Peter Singer speaks against cruelty to fish

From ANIMAL PEOPLE,  October 2013: (Actually published on November 20,  2013.)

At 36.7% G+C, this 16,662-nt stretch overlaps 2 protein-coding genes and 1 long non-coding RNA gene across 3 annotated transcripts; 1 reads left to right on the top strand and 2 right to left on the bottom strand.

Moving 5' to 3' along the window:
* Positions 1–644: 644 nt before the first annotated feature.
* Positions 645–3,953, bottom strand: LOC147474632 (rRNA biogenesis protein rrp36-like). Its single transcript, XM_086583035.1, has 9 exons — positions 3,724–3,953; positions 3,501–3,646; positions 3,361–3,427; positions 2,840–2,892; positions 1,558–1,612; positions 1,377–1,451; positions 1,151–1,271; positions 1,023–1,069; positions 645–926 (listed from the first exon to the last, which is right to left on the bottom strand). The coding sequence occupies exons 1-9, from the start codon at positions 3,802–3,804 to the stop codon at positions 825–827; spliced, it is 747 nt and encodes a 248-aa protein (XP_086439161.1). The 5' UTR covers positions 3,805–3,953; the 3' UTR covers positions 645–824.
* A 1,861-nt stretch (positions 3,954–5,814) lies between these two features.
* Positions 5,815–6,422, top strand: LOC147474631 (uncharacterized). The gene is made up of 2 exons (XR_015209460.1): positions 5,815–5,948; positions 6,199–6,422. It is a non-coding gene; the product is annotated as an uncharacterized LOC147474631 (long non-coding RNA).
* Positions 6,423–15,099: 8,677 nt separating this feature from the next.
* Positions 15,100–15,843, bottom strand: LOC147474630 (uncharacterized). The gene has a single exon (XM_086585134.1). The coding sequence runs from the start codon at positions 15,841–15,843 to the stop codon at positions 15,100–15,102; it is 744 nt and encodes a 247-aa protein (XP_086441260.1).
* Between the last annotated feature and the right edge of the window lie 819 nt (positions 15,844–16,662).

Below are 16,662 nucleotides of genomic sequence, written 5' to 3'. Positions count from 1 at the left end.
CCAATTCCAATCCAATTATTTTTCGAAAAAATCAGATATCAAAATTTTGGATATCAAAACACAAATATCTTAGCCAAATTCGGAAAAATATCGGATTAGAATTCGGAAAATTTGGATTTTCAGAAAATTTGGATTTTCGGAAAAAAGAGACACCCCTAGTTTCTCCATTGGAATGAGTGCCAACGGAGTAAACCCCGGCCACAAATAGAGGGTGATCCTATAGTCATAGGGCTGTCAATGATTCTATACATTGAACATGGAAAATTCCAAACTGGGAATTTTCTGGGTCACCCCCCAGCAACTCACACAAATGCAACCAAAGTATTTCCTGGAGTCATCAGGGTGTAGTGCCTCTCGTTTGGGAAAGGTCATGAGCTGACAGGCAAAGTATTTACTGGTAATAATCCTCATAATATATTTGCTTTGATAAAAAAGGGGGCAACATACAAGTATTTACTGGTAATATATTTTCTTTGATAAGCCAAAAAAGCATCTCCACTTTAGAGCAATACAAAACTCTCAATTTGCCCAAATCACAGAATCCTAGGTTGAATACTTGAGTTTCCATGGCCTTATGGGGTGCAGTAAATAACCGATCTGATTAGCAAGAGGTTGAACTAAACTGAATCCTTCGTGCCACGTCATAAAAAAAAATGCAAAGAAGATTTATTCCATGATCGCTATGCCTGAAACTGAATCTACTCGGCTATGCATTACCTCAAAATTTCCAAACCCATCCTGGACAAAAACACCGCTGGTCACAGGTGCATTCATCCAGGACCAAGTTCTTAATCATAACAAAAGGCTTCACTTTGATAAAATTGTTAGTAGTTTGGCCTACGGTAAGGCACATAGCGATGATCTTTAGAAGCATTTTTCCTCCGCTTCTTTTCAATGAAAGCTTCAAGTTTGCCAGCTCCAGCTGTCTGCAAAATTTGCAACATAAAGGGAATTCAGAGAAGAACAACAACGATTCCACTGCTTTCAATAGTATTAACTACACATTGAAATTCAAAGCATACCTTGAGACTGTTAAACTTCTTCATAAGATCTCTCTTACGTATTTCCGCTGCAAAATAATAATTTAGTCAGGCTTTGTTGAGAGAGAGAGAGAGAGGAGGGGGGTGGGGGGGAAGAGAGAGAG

PRINCETON––Princeton University bioethicist Peter Singer,  whose 1975 book Animal Liberation helped to ignite the animal rights movement,  recalled in a 2010 guest column for The Guardian,  of London,  that some of his first awareness of animal suffering came during childhood walks with his father.  “My father told me that he could not understand how anyone could enjoy an afternoon spent taking fish out of the water and letting them die slowly,”  Singer wrote,  discussing a report by Alison Mood of the British organization FishCount.org entitled Worse Things Happen at Sea: the Welfare of Wild-caught Fish. “There is no humane slaughter requirement for wild fish caught and killed at sea,  nor,  in most places,  for farmed fish,”  Singer wrote.  “Fish caught in nets by trawlers are dumped on board the ship and allowed to suffocate.  Impaling live bait on hooks is a common commercial practice:  long-line fishing,  for example,  uses hundreds or even thousands of hooks on a single line.  When fish take the bait,  they are likely to remain caught for many hours before the line is hauled in.  Likewise, commercial fishing frequently depends on gill nets––walls of fine netting in which fish become snared,  often by the gills.  They may suffocate in the net,  because, with their gills constricted,  they cannot breathe.  If not, they may remain trapped for many hours before the nets are pulled in.” Mood estimates that humans kill about a trillion fish per year––about 150 per human,  17 times more than the sum of mammals and birds raised for slaughter. “Let’s assume that all this fishing is sustainable,”  Singer wrote,  “though of course it is not.  It would then be reassuring to believe that killing on such a vast scale does not matter,  because fish do not feel pain.  But the nervous systems of fish are sufficiently similar to those of birds and mammals to suggest that they do.” Concluded Singer,  “We need to learn how to capture and kill wild fish humanely––or,  if that is not possible,  to find less cruel and more sustainable alternatives to eating them.”

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